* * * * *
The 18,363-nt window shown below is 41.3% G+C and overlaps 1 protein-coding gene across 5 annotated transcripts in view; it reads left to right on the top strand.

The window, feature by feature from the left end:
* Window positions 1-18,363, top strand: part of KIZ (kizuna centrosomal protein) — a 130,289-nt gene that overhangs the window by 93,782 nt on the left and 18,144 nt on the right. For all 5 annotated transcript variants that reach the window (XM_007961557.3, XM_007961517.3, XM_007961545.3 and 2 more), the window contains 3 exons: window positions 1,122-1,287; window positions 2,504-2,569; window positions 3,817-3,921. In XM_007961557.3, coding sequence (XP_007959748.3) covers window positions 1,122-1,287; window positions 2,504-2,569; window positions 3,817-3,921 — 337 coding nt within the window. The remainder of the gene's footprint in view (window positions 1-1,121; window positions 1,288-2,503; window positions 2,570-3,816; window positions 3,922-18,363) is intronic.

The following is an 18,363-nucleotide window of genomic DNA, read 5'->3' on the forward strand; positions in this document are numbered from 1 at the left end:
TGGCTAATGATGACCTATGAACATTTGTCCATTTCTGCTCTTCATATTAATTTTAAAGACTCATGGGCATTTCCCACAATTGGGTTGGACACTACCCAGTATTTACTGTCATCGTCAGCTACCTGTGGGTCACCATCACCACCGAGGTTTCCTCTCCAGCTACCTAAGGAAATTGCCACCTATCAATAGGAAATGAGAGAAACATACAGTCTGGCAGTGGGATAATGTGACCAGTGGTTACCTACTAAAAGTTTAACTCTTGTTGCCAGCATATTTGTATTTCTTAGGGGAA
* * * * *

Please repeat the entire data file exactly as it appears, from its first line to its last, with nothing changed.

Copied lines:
The 18,363-nt window shown below is 41.3% G+C and overlaps 1 protein-coding gene across 5 annotated transcripts in view; it reads left to right on the top strand.

The window, feature by feature from the left end:
* Window positions 1-18,363, top strand: part of KIZ (kizuna centrosomal protein) — a 130,289-nt gene that overhangs the window by 93,782 nt on the left and 18,144 nt on the right. For all 5 annotated transcript variants that reach the window (XM_007961557.3, XM_007961517.3, XM_007961545.3 and 2 more), the window contains 3 exons: window positions 1,122-1,287; window positions 2,504-2,569; window positions 3,817-3,921. In XM_007961557.3, coding sequence (XP_007959748.3) covers window positions 1,122-1,287; window positions 2,504-2,569; window positions 3,817-3,921 — 337 coding nt within the window. The remainder of the gene's footprint in view (window positions 1-1,121; window positions 1,288-2,503; window positions 2,570-3,816; window positions 3,922-18,363) is intronic.

The following is an 18,363-nucleotide window of genomic DNA, read 5'->3' on the forward strand; positions in this document are numbered from 1 at the left end:
TGGCTAATGATGACCTATGAACATTTGTCCATTTCTGCTCTTCATATTAATTTTAAAGACTCATGGGCATTTCCCACAATTGGGTTGGACACTACCCAGTATTTACTGTCATCGTCAGCTACCTGTGGGTCACCATCACCACCGAGGTTTCCTCTCCAGCTACCTAAGGAAATTGCCACCTATCAATAGGAAATGAGAGAAACATACAGTCTGGCAGTGGGATAATGTGACCAGTGGTTACCTACTAAAAGTTTAACTCTTGTTGCCAGCATATTTGTATTTCTTAGGGGAA